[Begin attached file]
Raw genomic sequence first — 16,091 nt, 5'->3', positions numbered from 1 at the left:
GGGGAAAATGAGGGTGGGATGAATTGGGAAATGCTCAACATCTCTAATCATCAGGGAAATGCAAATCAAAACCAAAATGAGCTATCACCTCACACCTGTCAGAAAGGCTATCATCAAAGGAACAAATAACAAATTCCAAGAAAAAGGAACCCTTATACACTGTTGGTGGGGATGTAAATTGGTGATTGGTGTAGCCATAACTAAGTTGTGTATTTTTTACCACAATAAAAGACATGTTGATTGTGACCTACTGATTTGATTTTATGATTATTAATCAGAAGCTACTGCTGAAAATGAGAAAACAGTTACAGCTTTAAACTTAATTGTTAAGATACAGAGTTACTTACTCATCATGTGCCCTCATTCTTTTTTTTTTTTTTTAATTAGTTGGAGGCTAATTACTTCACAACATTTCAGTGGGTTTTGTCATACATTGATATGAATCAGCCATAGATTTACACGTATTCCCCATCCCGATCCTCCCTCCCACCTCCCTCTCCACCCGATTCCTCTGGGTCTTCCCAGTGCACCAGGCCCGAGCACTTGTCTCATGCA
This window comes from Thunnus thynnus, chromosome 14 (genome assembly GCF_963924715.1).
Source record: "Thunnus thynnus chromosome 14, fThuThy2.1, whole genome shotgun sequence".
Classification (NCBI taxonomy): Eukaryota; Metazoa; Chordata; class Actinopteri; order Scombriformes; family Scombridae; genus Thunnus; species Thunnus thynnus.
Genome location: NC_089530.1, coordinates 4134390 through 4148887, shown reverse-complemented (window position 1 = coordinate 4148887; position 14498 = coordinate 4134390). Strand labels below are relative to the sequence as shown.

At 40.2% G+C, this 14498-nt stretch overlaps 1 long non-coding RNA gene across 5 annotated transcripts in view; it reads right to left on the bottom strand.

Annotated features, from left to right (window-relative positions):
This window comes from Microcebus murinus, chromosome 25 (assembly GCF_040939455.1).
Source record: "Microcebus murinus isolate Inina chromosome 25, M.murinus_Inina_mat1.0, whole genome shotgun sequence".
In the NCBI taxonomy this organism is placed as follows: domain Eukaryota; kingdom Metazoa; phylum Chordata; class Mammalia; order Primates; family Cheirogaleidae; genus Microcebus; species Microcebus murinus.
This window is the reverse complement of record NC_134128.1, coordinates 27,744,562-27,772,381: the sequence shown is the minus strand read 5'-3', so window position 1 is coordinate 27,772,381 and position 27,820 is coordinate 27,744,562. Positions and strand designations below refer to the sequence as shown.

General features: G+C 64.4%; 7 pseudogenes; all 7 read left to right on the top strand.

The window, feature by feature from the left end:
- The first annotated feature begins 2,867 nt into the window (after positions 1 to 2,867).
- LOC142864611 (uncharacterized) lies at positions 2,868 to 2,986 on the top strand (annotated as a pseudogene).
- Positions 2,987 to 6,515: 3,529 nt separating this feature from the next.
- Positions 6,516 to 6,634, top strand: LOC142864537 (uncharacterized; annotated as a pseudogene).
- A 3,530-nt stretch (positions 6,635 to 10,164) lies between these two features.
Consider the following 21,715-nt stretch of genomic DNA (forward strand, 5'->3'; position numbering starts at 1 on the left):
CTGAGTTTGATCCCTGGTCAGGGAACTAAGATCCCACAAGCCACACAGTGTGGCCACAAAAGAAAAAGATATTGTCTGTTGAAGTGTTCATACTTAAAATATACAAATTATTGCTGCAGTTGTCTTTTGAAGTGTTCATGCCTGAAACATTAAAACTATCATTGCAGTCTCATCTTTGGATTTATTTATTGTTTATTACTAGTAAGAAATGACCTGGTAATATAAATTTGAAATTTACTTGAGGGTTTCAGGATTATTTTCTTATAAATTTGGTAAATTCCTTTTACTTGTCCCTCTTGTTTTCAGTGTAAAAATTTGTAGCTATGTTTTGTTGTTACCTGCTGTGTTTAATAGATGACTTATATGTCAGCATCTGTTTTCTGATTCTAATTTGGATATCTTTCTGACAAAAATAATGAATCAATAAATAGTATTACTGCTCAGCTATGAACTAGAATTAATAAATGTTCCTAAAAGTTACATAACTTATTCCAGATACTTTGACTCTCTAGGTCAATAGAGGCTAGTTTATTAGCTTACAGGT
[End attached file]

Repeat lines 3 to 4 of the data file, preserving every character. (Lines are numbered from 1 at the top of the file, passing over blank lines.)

This window comes from Thunnus thynnus, chromosome 14 (genome assembly GCF_963924715.1).
Source record: "Thunnus thynnus chromosome 14, fThuThy2.1, whole genome shotgun sequence".